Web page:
SOUTERRAIN:  The feature often found in ringforts is an underground passage or souterrain (popularly known as a cave or tunnel). They are usually built of stone but can also be tunnelled into rock or compact clay or gravel.  Souterrains are sometimes found apparently independent of any enclosure and are also found in Early Christian ecclesiastical enclosures.  They were used as places of refuge and possibly also for storage and can be encountered unexpectedly during ploughing, bulldozing or quarrying.  These structures can be unsafe, especially if recently uncovered and should be treated with extreme caution.

Location of Ringfort Rath and Souterrain

Bluebells Foxgloves Primroses all around the Ringfort

Bridget Sherwin spoke about the tunnel in the historical information provided on her ancestors as they, the children, used to play in these tunnels when she was a child. It is such a pity that Bridget Sherwin has passed away and that we cannot ask her about the location of the souterrain s it has yet to be found?   Its amazing that this tunnel has now been identified as a souterrain dating back to  500 – 1100 AD?  A neighbour has recently told me that there is a maze of tunnels at this site – so hopefully at some stage in the future, the National Monuments Service will investigate and find out more about this treasure.  There are, of course, many ringforts throughout Ireland.  They are known by various names – fort, rath, dún, lios, etc. – and if you check out many Irish placenames, you will see many examples.

Glann, Charlestown

Glenmullynaha

 

 

 

Victoria Sandwich or Fairy Cakes

Victoria Sandwich:  This recipe is great – you can use this mixture to make a regular two tier cake / a flat swiss-roll tray or divide it up into cupcakes which are always popular with children. You can also spoon this mixture over fruit – for example, peeled cooking apple or rhubarb, chopped and sugared in the base of a tin – spoon over the mix and bake.

Made with fresh eggs from Mabel and Gladys

Delicious

 

 

Pancakes using Buttermilk

I love a recipe from The Canadian Living Cookbook for pancakes using buttermilk.  I think in Ireland, we are used to the regular batter pancakes made using milk but I think these pancakes are thicker / puffy and have a lovely texture – try them!

Buttermilk is the liquid whey left after milk has been used to manufacture butter.  It is useful for invalids as it is more easily digested than ordinary milk, but contains much of the mineral and some of the protein content of milk.

 I normally love lemon and sugar over my pancakes – or in Canada, we would normally use maple syrup – delicious.  But you can also use a number of sweet or savoury fillings to your pancakes to make a tasty meal or dessert – try some of the following:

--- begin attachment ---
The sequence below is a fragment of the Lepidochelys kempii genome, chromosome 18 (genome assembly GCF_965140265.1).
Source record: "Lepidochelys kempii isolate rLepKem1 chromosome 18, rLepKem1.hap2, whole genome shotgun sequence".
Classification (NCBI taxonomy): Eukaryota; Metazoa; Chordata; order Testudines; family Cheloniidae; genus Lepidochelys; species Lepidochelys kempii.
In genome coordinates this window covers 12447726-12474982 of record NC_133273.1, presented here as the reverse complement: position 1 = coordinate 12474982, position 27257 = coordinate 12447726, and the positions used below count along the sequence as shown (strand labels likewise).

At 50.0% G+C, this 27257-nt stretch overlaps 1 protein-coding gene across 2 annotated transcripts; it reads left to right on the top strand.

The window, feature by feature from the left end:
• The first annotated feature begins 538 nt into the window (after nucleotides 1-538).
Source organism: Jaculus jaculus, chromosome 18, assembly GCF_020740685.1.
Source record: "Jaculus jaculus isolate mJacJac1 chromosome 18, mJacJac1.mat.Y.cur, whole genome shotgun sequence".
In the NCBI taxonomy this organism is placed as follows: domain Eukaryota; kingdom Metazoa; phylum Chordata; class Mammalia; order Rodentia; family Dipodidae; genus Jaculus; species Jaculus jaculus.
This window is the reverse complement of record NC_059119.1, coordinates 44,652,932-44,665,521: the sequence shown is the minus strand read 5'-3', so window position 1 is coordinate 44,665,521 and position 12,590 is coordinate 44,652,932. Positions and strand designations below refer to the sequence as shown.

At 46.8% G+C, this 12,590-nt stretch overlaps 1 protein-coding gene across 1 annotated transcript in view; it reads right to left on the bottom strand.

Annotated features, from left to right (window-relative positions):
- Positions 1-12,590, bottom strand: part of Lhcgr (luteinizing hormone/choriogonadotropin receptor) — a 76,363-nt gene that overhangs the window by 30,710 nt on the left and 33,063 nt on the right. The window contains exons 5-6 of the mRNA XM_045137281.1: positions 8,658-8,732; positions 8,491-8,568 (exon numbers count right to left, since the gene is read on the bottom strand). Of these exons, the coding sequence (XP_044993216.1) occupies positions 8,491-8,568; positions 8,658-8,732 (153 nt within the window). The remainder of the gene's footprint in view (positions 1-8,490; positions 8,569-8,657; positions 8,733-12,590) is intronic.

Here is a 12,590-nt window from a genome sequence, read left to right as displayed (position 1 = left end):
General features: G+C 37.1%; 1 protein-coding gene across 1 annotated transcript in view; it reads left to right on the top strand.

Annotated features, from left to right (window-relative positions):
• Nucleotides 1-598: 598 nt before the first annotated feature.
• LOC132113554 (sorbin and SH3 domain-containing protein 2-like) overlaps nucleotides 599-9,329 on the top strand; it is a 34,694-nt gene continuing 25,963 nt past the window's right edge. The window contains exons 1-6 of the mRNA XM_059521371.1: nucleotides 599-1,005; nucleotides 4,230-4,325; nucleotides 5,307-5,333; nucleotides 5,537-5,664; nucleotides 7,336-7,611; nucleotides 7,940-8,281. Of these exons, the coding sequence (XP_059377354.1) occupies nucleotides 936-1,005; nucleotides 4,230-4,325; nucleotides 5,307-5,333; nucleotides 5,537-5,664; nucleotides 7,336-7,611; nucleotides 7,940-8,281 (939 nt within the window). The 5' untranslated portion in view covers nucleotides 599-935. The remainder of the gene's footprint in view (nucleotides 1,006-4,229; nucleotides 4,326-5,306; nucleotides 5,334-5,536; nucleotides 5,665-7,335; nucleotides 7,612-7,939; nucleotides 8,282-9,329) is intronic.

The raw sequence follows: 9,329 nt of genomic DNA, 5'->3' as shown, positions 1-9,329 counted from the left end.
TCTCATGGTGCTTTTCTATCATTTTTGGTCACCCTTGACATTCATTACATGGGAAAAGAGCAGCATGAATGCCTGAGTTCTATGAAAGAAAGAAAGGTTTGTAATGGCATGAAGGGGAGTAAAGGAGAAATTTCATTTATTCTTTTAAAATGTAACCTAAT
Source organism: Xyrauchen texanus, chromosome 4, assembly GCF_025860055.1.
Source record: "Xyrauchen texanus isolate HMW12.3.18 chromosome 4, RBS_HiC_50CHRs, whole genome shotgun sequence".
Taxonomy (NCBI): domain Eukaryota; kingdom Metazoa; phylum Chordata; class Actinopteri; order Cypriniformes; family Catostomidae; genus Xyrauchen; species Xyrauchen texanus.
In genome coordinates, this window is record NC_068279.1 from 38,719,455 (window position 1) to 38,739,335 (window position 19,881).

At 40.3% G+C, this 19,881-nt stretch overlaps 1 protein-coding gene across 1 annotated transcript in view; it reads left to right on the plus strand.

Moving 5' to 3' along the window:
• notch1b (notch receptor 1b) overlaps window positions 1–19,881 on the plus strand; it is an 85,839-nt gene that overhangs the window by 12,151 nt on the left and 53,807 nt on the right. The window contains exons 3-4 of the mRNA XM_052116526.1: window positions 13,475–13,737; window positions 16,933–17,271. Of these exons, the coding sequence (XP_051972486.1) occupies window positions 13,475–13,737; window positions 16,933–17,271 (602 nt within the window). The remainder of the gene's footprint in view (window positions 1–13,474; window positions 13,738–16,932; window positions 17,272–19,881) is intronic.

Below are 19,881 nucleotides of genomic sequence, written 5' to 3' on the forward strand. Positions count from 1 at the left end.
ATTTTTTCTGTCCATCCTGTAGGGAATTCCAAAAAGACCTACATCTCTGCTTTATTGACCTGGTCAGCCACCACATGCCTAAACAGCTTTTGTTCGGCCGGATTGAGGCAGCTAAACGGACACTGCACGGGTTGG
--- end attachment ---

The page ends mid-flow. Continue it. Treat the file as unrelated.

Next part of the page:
Any fruit, but typically blueberries, raspberries or other.

You can use almost any mixture of cooked vegetables, fish or chicken, flavoured with herbs and moistened with a little bechamel sauce, soured cream or cream cheese: for example,

  • Cooked chicken and sauteed mushrooms in bechamel:
  • Smoked haddock and chopped hard-boiled egg with soured cream:
  • Ratatouille:
  • Sauteed spinach, pine nuts and feta cheese:

TOP TIP: You can FREEZE pancakes interleaved with non-stick baking parchment – this is handy if you are having a dinner party and would like to prepare as much of your food in advance! Defrost, then reheat wrapped in foil in a moderate oven.

If the batter is too thick when mixed, add some water and stir.

A beginners sewing project

Family and friends love getting craft gifts.

NAPKINS FOR YOUR HOME: A PERFECT GIFT FOR A FRIEND. I think there is nothing as easy to make as a napkin – yet nothing adds to the ‘occasion’ or decorates a room like a set of napkins.

CHOOSING YOUR FABRIC: Use a good quality cotton fabric for easy laundering. However, you can also use a nice quality silk fabric and many curtain fabrics too. All are easy to sew, iron and wash and perfect for a beginners project!

You can choose your fabric to suit an occasion – a wedding, for Christmas or to match your tablecloth for example. Also choose a fabric colour to suit your kitchen or a pattern to match your curtains in that room.

Add napkin rings to complete the picture!

Keep a selection of different napkins in your press and use them at different times of the year or for different occasions: Easter, Birthdays,Valentines Day or just to add a splash of colour to your table!

START TO MAKE YOUR NAPKINS: First, decide how many napkins you want to make and what size you would like each one to be.  Buy any width fabric you fancy – sometimes its less expensive if you buy the widest, 150cm (60″).  I would choose an easy-to-launder fabric as you will need to freshen them up regularly with a wash.

Cut out squares of 30-35cm (12″-14″) in size – whatever size suits you.

Allow approx. 2cm (5/8″) for a hem along each side. Start by turning in a fold approx 1cm (1/4″) deep and iron flat.  I would recommend that you always iron your fabric as you sew – it makes things so much easier. Then turn this fold over again, making a double hem as you will see in the photo – iron again- and now you are ready to sew your first seam.  You can use machine or hand stitching, as neat and tidy along the edge of the seam, as you can manage. Check the first photo above for neat stitching and embroidery – the back of the napkin seam is finished as neatly as possible.

Now work on the opposite side to where you have made your first hem and repeat the folding process – and sew.  In a week or two, I will give you information on how to mitre a corner – a method of turning in corners for a neater finish. For the moment, we will keep our corners square and as neat as possible!

Continue on and turn in a double hem on each side of your napkin using hand or machine sewing.

 

 

 

The misunderstood EGG:

Few foods are as versatile – and misunderstood – as the egg.

Talk about a scrambled history. For generations, eggs were highly prized for their nutritional value. Then came the crusade against cholesterol and eggs were banished. It’s true that eggs are high in cholesterol. But dietary cholesterol plays only a bit part in obstructing arteries. Saturated fat (the kind in red meat and dairy) and trans fats are of far greater concern if consumed in substantial amounts.